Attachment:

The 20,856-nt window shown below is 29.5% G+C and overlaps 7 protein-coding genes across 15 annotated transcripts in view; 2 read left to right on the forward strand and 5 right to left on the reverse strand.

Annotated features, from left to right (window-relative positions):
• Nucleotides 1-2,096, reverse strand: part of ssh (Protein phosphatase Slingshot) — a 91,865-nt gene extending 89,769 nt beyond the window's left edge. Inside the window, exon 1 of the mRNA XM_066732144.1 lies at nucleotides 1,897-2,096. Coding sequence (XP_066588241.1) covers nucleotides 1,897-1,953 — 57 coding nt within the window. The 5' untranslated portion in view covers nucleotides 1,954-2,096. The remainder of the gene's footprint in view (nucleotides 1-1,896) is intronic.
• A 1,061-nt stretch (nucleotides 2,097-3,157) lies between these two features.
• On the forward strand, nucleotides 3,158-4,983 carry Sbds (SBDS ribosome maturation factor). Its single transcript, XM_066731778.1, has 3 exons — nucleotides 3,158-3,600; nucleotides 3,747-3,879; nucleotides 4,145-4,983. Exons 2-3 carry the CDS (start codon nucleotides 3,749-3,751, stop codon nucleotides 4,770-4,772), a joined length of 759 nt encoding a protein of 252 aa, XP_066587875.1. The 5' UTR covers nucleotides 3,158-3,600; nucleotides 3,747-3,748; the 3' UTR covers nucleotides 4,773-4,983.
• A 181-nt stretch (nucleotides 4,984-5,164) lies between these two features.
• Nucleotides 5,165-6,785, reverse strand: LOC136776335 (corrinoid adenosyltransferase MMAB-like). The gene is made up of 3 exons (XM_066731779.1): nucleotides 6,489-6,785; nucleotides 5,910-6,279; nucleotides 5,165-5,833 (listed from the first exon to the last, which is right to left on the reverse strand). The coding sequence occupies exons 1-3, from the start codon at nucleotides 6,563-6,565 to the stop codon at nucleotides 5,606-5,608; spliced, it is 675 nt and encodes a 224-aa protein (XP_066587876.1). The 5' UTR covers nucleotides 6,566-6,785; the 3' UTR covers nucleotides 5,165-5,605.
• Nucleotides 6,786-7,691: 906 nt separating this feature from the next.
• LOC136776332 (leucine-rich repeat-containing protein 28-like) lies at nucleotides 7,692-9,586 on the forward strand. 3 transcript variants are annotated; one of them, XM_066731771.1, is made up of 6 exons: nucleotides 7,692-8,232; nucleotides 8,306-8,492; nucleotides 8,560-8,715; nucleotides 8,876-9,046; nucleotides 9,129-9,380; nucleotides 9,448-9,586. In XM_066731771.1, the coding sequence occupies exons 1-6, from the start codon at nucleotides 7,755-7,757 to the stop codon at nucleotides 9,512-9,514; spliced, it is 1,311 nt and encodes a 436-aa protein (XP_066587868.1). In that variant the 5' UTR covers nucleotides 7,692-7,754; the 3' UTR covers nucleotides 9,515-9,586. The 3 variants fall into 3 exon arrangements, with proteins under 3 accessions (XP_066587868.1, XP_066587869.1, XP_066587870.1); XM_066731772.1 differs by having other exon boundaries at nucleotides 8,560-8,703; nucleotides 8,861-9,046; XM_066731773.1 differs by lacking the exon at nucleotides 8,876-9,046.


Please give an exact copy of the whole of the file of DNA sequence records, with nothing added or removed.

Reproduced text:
The 20,856-nt window shown below is 29.5% G+C and overlaps 7 protein-coding genes across 15 annotated transcripts in view; 2 read left to right on the forward strand and 5 right to left on the reverse strand.

Annotated features, from left to right (window-relative positions):
• Nucleotides 1-2,096, reverse strand: part of ssh (Protein phosphatase Slingshot) — a 91,865-nt gene extending 89,769 nt beyond the window's left edge. Inside the window, exon 1 of the mRNA XM_066732144.1 lies at nucleotides 1,897-2,096. Coding sequence (XP_066588241.1) covers nucleotides 1,897-1,953 — 57 coding nt within the window. The 5' untranslated portion in view covers nucleotides 1,954-2,096. The remainder of the gene's footprint in view (nucleotides 1-1,896) is intronic.
• A 1,061-nt stretch (nucleotides 2,097-3,157) lies between these two features.
• On the forward strand, nucleotides 3,158-4,983 carry Sbds (SBDS ribosome maturation factor). Its single transcript, XM_066731778.1, has 3 exons — nucleotides 3,158-3,600; nucleotides 3,747-3,879; nucleotides 4,145-4,983. Exons 2-3 carry the CDS (start codon nucleotides 3,749-3,751, stop codon nucleotides 4,770-4,772), a joined length of 759 nt encoding a protein of 252 aa, XP_066587875.1. The 5' UTR covers nucleotides 3,158-3,600; nucleotides 3,747-3,748; the 3' UTR covers nucleotides 4,773-4,983.
• A 181-nt stretch (nucleotides 4,984-5,164) lies between these two features.
• Nucleotides 5,165-6,785, reverse strand: LOC136776335 (corrinoid adenosyltransferase MMAB-like). The gene is made up of 3 exons (XM_066731779.1): nucleotides 6,489-6,785; nucleotides 5,910-6,279; nucleotides 5,165-5,833 (listed from the first exon to the last, which is right to left on the reverse strand). The coding sequence occupies exons 1-3, from the start codon at nucleotides 6,563-6,565 to the stop codon at nucleotides 5,606-5,608; spliced, it is 675 nt and encodes a 224-aa protein (XP_066587876.1). The 5' UTR covers nucleotides 6,566-6,785; the 3' UTR covers nucleotides 5,165-5,605.
• Nucleotides 6,786-7,691: 906 nt separating this feature from the next.
• LOC136776332 (leucine-rich repeat-containing protein 28-like) lies at nucleotides 7,692-9,586 on the forward strand. 3 transcript variants are annotated; one of them, XM_066731771.1, is made up of 6 exons: nucleotides 7,692-8,232; nucleotides 8,306-8,492; nucleotides 8,560-8,715; nucleotides 8,876-9,046; nucleotides 9,129-9,380; nucleotides 9,448-9,586. In XM_066731771.1, the coding sequence occupies exons 1-6, from the start codon at nucleotides 7,755-7,757 to the stop codon at nucleotides 9,512-9,514; spliced, it is 1,311 nt and encodes a 436-aa protein (XP_066587868.1). In that variant the 5' UTR covers nucleotides 7,692-7,754; the 3' UTR covers nucleotides 9,515-9,586. The 3 variants fall into 3 exon arrangements, with proteins under 3 accessions (XP_066587868.1, XP_066587869.1, XP_066587870.1); XM_066731772.1 differs by having other exon boundaries at nucleotides 8,560-8,703; nucleotides 8,861-9,046; XM_066731773.1 differs by lacking the exon at nucleotides 8,876-9,046.